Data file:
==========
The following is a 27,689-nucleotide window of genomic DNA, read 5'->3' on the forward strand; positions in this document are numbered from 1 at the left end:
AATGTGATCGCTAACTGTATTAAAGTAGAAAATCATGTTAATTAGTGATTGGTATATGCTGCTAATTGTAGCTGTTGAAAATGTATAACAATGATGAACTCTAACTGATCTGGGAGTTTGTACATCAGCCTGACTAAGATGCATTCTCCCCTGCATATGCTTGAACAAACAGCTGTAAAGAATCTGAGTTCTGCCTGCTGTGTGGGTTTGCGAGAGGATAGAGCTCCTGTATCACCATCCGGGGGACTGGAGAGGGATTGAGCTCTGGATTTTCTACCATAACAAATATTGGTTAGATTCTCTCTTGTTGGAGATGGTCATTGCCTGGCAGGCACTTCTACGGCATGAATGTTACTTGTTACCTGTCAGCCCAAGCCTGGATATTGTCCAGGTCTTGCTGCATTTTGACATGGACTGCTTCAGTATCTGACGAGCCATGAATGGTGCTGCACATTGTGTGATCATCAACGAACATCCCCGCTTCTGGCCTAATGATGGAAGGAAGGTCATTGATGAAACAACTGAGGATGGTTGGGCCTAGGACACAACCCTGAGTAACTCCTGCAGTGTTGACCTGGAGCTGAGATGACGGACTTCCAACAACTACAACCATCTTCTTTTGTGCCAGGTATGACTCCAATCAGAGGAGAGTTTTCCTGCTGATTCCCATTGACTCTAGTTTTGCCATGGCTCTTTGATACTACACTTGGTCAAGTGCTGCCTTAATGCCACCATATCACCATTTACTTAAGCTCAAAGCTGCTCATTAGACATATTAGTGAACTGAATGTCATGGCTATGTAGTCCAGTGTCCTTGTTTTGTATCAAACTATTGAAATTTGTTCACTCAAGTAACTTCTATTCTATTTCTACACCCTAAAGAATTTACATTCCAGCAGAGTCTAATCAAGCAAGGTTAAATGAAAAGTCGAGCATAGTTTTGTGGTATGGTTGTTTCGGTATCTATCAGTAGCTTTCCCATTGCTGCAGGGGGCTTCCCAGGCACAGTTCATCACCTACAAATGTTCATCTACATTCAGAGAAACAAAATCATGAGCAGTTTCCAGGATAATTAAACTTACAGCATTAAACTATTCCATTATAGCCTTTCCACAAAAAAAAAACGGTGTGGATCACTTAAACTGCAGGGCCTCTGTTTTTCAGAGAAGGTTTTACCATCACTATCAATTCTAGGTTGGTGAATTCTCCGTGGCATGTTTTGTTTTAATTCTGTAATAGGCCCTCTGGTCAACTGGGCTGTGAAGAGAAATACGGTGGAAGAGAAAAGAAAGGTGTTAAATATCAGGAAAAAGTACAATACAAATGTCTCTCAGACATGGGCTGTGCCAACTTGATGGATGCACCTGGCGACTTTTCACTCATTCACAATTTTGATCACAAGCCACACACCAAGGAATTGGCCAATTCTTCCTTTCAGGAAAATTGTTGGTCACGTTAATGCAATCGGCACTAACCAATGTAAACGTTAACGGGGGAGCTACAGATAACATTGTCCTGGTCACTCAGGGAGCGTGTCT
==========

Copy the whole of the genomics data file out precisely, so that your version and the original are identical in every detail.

The following is a 27,689-nucleotide window of genomic DNA, read 5'->3' on the forward strand; positions in this document are numbered from 1 at the left end:
AATGTGATCGCTAACTGTATTAAAGTAGAAAATCATGTTAATTAGTGATTGGTATATGCTGCTAATTGTAGCTGTTGAAAATGTATAACAATGATGAACTCTAACTGATCTGGGAGTTTGTACATCAGCCTGACTAAGATGCATTCTCCCCTGCATATGCTTGAACAAACAGCTGTAAAGAATCTGAGTTCTGCCTGCTGTGTGGGTTTGCGAGAGGATAGAGCTCCTGTATCACCATCCGGGGGACTGGAGAGGGATTGAGCTCTGGATTTTCTACCATAACAAATATTGGTTAGATTCTCTCTTGTTGGAGATGGTCATTGCCTGGCAGGCACTTCTACGGCATGAATGTTACTTGTTACCTGTCAGCCCAAGCCTGGATATTGTCCAGGTCTTGCTGCATTTTGACATGGACTGCTTCAGTATCTGACGAGCCATGAATGGTGCTGCACATTGTGTGATCATCAACGAACATCCCCGCTTCTGGCCTAATGATGGAAGGAAGGTCATTGATGAAACAACTGAGGATGGTTGGGCCTAGGACACAACCCTGAGTAACTCCTGCAGTGTTGACCTGGAGCTGAGATGACGGACTTCCAACAACTACAACCATCTTCTTTTGTGCCAGGTATGACTCCAATCAGAGGAGAGTTTTCCTGCTGATTCCCATTGACTCTAGTTTTGCCATGGCTCTTTGATACTACACTTGGTCAAGTGCTGCCTTAATGCCACCATATCACCATTTACTTAAGCTCAAAGCTGCTCATTAGACATATTAGTGAACTGAATGTCATGGCTATGTAGTCCAGTGTCCTTGTTTTGTATCAAACTATTGAAATTTGTTCACTCAAGTAACTTCTATTCTATTTCTACACCCTAAAGAATTTACATTCCAGCAGAGTCTAATCAAGCAAGGTTAAATGAAAAGTCGAGCATAGTTTTGTGGTATGGTTGTTTCGGTATCTATCAGTAGCTTTCCCATTGCTGCAGGGGGCTTCCCAGGCACAGTTCATCACCTACAAATGTTCATCTACATTCAGAGAAACAAAATCATGAGCAGTTTCCAGGATAATTAAACTTACAGCATTAAACTATTCCATTATAGCCTTTCCACAAAAAAAAAACGGTGTGGATCACTTAAACTGCAGGGCCTCTGTTTTTCAGAGAAGGTTTTACCATCACTATCAATTCTAGGTTGGTGAATTCTCCGTGGCATGTTTTGTTTTAATTCTGTAATAGGCCCTCTGGTCAACTGGGCTGTGAAGAGAAATACGGTGGAAGAGAAAAGAAAGGTGTTAAATATCAGGAAAAAGTACAATACAAATGTCTCTCAGACATGGGCTGTGCCAACTTGATGGATGCACCTGGCGACTTTTCACTCATTCACAATTTTGATCACAAGCCACACACCAAGGAATTGGCCAATTCTTCCTTTCAGGAAAATTGTTGGTCACGTTAATGCAATCGGCACTAACCAATGTAAACGTTAACGGGGGAGCTACAGATAACATTGTCCTGGTCACTCAGGGAGCGTGTCT